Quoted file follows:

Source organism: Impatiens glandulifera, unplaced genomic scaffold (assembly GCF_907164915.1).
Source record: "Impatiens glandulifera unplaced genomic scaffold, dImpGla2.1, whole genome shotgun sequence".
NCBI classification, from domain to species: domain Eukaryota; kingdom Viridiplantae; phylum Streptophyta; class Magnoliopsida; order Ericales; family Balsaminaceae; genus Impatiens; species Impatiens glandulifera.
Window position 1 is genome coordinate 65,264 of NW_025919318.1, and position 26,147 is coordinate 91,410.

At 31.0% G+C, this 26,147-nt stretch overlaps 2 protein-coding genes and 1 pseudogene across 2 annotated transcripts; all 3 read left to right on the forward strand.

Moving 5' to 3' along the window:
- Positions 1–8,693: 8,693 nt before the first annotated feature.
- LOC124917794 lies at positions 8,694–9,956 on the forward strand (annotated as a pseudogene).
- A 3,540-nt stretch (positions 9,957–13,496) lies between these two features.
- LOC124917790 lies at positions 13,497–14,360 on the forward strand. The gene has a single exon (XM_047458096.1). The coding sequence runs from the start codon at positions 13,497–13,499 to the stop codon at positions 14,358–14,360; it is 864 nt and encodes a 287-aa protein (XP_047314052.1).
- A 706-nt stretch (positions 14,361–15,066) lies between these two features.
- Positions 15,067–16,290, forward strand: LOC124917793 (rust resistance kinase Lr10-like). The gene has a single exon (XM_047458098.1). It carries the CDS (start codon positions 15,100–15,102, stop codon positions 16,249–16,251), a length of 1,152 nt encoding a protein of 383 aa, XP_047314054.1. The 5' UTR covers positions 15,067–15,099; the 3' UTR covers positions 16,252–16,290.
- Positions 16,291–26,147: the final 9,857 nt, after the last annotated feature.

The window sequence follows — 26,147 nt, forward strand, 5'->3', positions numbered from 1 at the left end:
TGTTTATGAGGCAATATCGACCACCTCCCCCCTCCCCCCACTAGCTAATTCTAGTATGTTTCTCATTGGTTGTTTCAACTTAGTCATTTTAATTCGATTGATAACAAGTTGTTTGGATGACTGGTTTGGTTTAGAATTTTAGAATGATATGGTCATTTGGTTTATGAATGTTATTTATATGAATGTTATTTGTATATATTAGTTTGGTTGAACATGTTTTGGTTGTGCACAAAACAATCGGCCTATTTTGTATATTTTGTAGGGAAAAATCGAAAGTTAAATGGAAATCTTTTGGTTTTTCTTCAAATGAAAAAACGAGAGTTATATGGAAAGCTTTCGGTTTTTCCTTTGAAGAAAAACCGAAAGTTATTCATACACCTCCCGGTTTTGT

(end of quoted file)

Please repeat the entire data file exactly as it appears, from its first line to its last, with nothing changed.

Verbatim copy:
Source organism: Impatiens glandulifera, unplaced genomic scaffold (assembly GCF_907164915.1).
Source record: "Impatiens glandulifera unplaced genomic scaffold, dImpGla2.1, whole genome shotgun sequence".
NCBI classification, from domain to species: domain Eukaryota; kingdom Viridiplantae; phylum Streptophyta; class Magnoliopsida; order Ericales; family Balsaminaceae; genus Impatiens; species Impatiens glandulifera.
Window position 1 is genome coordinate 65,264 of NW_025919318.1, and position 26,147 is coordinate 91,410.

At 31.0% G+C, this 26,147-nt stretch overlaps 2 protein-coding genes and 1 pseudogene across 2 annotated transcripts; all 3 read left to right on the forward strand.

Moving 5' to 3' along the window:
- Positions 1–8,693: 8,693 nt before the first annotated feature.
- LOC124917794 lies at positions 8,694–9,956 on the forward strand (annotated as a pseudogene).
- A 3,540-nt stretch (positions 9,957–13,496) lies between these two features.
- LOC124917790 lies at positions 13,497–14,360 on the forward strand. The gene has a single exon (XM_047458096.1). The coding sequence runs from the start codon at positions 13,497–13,499 to the stop codon at positions 14,358–14,360; it is 864 nt and encodes a 287-aa protein (XP_047314052.1).
- A 706-nt stretch (positions 14,361–15,066) lies between these two features.
- Positions 15,067–16,290, forward strand: LOC124917793 (rust resistance kinase Lr10-like). The gene has a single exon (XM_047458098.1). It carries the CDS (start codon positions 15,100–15,102, stop codon positions 16,249–16,251), a length of 1,152 nt encoding a protein of 383 aa, XP_047314054.1. The 5' UTR covers positions 15,067–15,099; the 3' UTR covers positions 16,252–16,290.
- Positions 16,291–26,147: the final 9,857 nt, after the last annotated feature.

The window sequence follows — 26,147 nt, forward strand, 5'->3', positions numbered from 1 at the left end:
TGTTTATGAGGCAATATCGACCACCTCCCCCCTCCCCCCACTAGCTAATTCTAGTATGTTTCTCATTGGTTGTTTCAACTTAGTCATTTTAATTCGATTGATAACAAGTTGTTTGGATGACTGGTTTGGTTTAGAATTTTAGAATGATATGGTCATTTGGTTTATGAATGTTATTTATATGAATGTTATTTGTATATATTAGTTTGGTTGAACATGTTTTGGTTGTGCACAAAACAATCGGCCTATTTTGTATATTTTGTAGGGAAAAATCGAAAGTTAAATGGAAATCTTTTGGTTTTTCTTCAAATGAAAAAACGAGAGTTATATGGAAAGCTTTCGGTTTTTCCTTTGAAGAAAAACCGAAAGTTATTCATACACCTCCCGGTTTTGT